West Midlands Combined Authority gives £53m to Black Country LEP for brownfield clean-up projects

The West Midlands Combined Authority (WMCA) has awarded £53m to a programme to help landowners and developers redevelop former industrial land in the Black Country.

The money will be put towards the first wave of works in a 364 hectare brownfield remediation programme worth £1.4 billion and designed to create more than 12,000 jobs and 13,500 new homes.

The WMCA approved the award to the Black Country Local Enterprise Partnership (BCLEP) at a meeting in Birmingham today (Friday March 16).

Once the initial development works are successfully completed the scheme will see further funding from the WMCA of £97m, a total investment of £150m.

Cllr Sean Coughlan, WMCA lead for land and housing and leader of Walsall, said: “This is just the start of a scheme that will fast track the transformation of brownfield land across the Black Country over the next few years.

“We have a proud heritage here in the Black Country and this is the next chapter of us working with partners to bring sites back into use.

“Land which was once home to factories will be put to commercial use and also provide much-needed homes, something which is good news for the Black Country and for the West Midlands as a whole.”

Stewart Towe, chair of the BCLEP said: “This really is fantastic news for the Black Country and our plans to continue to grow our economy.

“The Black Country Land Development programme is an important part in our transformational journey and will enable us to bring forward key sites across the Black Country, building new homes for our residents as well as developing sites identified to support our world-class manufacturing sector.”

Brownfield is land previously used for industrial or commercial purposes which can be put back into use once issues like contamination or old workings such as mineshafts have been resolved.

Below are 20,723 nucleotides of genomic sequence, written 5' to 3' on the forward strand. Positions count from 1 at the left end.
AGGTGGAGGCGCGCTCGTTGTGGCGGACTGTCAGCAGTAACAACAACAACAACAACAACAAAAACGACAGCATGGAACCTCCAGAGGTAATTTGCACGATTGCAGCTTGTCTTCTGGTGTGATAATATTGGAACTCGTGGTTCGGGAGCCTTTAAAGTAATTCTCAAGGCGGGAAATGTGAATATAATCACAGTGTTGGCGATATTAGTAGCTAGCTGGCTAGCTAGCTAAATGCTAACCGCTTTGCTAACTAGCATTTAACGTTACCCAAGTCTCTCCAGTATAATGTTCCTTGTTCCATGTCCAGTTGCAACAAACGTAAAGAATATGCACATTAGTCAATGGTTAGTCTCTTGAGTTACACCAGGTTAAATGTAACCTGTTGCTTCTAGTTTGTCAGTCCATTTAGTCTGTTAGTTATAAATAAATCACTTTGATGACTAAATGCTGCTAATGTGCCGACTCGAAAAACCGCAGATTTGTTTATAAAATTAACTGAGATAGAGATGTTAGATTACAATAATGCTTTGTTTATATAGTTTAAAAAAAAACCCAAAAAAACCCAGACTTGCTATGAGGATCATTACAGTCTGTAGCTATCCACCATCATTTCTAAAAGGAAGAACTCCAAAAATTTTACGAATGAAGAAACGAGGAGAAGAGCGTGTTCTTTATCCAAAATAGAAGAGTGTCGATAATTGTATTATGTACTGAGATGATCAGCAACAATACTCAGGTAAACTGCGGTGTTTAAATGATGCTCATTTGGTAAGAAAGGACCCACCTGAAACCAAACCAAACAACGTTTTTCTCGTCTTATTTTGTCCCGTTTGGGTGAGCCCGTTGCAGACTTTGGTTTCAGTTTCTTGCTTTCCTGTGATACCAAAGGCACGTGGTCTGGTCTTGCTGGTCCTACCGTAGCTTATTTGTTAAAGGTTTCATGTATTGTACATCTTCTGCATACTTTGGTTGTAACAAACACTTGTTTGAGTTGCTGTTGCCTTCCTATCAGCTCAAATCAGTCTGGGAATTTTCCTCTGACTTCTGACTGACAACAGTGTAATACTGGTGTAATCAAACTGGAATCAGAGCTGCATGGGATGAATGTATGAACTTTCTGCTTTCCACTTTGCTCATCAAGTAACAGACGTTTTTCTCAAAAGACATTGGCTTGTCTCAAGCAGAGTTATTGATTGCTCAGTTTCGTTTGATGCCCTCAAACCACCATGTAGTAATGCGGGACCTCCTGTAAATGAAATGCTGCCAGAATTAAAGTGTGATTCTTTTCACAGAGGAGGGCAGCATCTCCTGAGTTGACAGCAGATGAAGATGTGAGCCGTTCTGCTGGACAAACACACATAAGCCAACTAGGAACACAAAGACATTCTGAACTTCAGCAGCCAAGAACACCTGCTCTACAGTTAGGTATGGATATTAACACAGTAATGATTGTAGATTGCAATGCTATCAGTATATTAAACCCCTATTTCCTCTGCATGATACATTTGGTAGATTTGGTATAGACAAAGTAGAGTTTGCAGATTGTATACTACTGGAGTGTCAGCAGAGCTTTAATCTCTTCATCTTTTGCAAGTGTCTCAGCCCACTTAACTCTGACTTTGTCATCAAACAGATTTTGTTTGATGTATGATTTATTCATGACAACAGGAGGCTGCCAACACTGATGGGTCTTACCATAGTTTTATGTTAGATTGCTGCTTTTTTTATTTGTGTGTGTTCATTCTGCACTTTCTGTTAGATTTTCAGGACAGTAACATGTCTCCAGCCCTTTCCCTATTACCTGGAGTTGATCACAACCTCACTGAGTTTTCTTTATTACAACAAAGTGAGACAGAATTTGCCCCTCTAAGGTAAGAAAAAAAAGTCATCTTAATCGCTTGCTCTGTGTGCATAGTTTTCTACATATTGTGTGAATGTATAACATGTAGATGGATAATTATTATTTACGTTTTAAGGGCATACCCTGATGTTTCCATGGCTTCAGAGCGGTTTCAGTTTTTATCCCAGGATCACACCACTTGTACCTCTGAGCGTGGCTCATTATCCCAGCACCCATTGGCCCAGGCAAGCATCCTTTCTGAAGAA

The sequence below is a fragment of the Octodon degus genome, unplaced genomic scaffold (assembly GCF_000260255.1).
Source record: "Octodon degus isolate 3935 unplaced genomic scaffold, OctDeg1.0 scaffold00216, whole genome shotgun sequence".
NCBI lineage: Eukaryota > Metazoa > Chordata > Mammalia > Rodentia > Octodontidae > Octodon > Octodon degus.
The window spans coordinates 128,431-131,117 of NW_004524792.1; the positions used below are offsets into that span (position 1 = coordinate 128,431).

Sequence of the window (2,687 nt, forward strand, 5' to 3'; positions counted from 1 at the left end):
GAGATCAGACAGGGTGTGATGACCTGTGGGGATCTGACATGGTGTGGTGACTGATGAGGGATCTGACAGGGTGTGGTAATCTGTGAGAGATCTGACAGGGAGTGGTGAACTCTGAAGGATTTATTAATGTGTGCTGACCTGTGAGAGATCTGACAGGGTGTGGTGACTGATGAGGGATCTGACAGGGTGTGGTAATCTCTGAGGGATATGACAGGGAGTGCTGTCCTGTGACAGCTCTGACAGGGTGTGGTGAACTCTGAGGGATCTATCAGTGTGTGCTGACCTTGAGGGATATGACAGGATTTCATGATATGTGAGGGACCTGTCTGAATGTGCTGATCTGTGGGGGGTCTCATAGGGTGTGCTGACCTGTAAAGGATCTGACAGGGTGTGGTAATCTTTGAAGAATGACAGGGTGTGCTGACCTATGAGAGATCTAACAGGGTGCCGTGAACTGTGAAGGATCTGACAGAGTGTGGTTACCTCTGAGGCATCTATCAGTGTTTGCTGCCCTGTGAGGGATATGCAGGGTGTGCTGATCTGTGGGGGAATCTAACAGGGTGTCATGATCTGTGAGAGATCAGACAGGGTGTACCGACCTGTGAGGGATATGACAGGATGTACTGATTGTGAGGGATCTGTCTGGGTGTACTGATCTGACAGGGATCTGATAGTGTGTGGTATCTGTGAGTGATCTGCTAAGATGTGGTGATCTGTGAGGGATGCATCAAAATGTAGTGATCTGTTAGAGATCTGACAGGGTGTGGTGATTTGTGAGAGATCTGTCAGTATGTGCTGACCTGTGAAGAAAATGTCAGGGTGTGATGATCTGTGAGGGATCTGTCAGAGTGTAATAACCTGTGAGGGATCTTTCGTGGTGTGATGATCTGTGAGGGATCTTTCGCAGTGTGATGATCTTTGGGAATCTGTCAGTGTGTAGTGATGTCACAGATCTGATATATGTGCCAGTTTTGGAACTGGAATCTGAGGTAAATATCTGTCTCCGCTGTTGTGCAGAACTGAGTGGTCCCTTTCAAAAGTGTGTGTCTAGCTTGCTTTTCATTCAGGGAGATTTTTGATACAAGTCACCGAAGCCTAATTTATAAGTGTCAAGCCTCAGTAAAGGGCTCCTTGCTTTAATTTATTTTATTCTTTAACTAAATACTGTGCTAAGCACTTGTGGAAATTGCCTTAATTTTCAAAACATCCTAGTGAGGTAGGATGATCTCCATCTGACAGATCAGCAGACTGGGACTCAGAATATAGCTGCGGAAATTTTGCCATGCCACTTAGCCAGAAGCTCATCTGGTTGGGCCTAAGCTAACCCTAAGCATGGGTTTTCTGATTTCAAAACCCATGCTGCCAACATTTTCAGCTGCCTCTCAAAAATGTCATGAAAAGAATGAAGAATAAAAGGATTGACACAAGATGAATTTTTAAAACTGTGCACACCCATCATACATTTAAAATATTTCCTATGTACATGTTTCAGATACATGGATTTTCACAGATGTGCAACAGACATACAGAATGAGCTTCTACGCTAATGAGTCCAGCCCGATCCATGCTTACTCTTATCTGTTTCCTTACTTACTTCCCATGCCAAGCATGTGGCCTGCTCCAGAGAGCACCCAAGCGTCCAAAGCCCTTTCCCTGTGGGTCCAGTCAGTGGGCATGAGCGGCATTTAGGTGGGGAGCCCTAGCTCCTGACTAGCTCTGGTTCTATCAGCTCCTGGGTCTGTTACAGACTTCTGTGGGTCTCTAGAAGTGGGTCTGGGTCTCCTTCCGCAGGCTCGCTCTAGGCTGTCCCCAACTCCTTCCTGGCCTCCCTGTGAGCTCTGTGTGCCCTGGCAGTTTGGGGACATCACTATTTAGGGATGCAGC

The £53m from the WMCA will be used over the next four years in a BCLEP long-term land remediation and development programme costing a total of £342 million.

This will establish a Black Country Garden City, a High Value Manufacturing (HVM) City and see the development of four strategic centres.

The schemes aim to deliver a total of 364 hectares of brownfield land cleaned up by 2026.

The Garden City would see housing schemes on 202 hectares of remediated land.

These include a proposed 836 new home development on 24 hectares of land at Willenhall, 700 new homes on 39 hectares in Friar Park, Sandwell, and 900 new homes on 30 hectares in Lye.

HVM City is a programme of developments on 143 hectares creating up to 25,000 jobs aimed at supporting manufacturing industry in the aerospace, automotive and construction sectors and the new supply chain opportunities arising from schemes such as HS2.

This includes sites in the Black Country Enterprise Zone, significant development sites near J10 of the M6 in Walsall which includes a former copper works and refuse tip.

Bringing these sites back into use would create up to 2,000 jobs.

The strategic centres would see just over 17 hectares remediated for various development schemes in Dudley, Sandwell, Wolverhampton, and Walsall.

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